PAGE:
Raquel Guillory, a spokeswoman for the governor, said Wednesday that O'Malley intends to help if the mill could still be sold to an operator.

"The governor would be willing to hop on a plane and meet with that company if it means finding a buyer that will keep these jobs here in Maryland," she said.

Sparrows Point was one of Baltimore County's largest employers before the mass layoff, but it was far leaner in recent years than it was at its height under Bethlehem Steel. Together, the company's mill and shipbuilding complex in Sparrows Point employed about 30,000 people during World War II, producing hundreds of ships.

Bethlehem Steel filed for bankruptcy protection in 2001. Sparrows Point has had four owners since then.

"We've been making steel here for 120 years, and we're not giving up," said Rosel, the local union leader and the third generation of his family to work at Sparrows Point. "We're still going to fight to find an operator for this plant, even in the face of what just occurred. There is an opportunity to make money for Hilco or somebody else by selling it to a strategic steelmaker who actually to wants to operate it."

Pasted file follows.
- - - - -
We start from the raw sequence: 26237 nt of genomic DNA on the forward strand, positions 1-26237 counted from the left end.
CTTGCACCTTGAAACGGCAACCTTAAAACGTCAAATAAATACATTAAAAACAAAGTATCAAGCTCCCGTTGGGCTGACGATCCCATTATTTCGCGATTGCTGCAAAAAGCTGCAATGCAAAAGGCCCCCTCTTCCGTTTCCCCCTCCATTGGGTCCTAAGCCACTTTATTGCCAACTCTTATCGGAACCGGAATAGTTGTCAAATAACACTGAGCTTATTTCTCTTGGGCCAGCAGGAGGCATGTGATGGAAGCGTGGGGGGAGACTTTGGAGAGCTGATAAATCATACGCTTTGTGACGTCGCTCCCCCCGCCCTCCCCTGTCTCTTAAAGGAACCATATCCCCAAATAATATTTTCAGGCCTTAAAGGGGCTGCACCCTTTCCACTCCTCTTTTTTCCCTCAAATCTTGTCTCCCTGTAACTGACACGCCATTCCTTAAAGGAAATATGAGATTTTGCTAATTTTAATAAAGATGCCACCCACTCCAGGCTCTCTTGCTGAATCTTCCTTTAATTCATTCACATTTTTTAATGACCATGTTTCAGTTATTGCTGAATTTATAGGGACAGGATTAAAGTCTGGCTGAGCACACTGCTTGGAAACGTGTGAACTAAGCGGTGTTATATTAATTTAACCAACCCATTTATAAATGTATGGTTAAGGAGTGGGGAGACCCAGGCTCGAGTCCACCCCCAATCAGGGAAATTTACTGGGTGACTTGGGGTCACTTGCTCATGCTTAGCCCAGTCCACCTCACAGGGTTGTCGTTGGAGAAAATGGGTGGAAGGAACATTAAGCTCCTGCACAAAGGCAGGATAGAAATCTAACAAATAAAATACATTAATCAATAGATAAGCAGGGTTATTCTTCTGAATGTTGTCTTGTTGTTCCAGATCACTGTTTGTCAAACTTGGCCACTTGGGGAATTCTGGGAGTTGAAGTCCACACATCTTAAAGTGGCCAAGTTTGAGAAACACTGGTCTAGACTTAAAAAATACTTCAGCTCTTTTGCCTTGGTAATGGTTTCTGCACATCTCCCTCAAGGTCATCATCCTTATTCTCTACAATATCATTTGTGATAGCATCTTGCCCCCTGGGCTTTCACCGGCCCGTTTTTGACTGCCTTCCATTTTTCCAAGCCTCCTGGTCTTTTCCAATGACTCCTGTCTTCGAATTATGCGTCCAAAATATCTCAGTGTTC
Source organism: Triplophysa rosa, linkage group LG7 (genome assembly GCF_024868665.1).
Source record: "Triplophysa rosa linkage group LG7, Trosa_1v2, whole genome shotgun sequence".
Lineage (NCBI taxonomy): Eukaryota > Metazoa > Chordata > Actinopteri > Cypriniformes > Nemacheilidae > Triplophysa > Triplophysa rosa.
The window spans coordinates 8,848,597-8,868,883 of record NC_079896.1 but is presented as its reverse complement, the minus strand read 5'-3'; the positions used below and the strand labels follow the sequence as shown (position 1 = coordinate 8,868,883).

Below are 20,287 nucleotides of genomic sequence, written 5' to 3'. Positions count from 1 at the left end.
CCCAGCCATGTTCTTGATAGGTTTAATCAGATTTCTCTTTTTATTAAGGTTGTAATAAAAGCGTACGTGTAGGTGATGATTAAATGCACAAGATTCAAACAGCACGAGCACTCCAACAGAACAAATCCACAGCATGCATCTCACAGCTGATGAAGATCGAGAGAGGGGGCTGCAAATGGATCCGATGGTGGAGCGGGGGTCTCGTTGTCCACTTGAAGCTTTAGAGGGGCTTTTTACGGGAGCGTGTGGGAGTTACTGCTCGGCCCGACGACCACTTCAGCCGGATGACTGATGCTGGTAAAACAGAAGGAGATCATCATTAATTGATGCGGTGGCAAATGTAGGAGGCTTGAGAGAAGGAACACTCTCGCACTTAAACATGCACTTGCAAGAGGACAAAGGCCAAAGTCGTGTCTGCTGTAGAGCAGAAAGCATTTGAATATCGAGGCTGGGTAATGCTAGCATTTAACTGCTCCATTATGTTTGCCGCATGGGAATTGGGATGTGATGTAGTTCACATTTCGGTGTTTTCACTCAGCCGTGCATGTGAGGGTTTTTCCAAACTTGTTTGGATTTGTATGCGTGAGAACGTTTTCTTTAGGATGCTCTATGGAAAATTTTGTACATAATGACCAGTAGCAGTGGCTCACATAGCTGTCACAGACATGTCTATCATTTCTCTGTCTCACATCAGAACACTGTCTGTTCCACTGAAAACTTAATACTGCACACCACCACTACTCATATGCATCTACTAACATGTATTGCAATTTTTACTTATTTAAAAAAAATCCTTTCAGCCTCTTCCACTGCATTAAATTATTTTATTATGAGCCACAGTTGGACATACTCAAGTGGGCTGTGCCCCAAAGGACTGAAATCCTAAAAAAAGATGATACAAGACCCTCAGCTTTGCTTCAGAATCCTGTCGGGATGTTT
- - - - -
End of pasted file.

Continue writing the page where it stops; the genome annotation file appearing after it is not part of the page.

Like the workers, Baltimore County has a stake in what happens. It's not just the jobs — it's the taxes.

RG Steel owes the county nearly $4.6 million in property taxes and sewage charges — the mill was about to go to tax sale when the company filed for bankruptcy protection. The county's attorneys said in court documents Wednesday that the local government would object to any sale that didn't result in prompt repayment of those back taxes.

The mill sits on more than 2,400 acres at a prime location, south of Interstate 695 on a peninsula that juts into the Patapsco River. But the area is far from pristine.

"More than a century of steel making and finishing operations have resulted in perhaps the most complex environmental cleanup site in the Chesapeake Bay watershed," Baltimore County's attorneys wrote in court documents.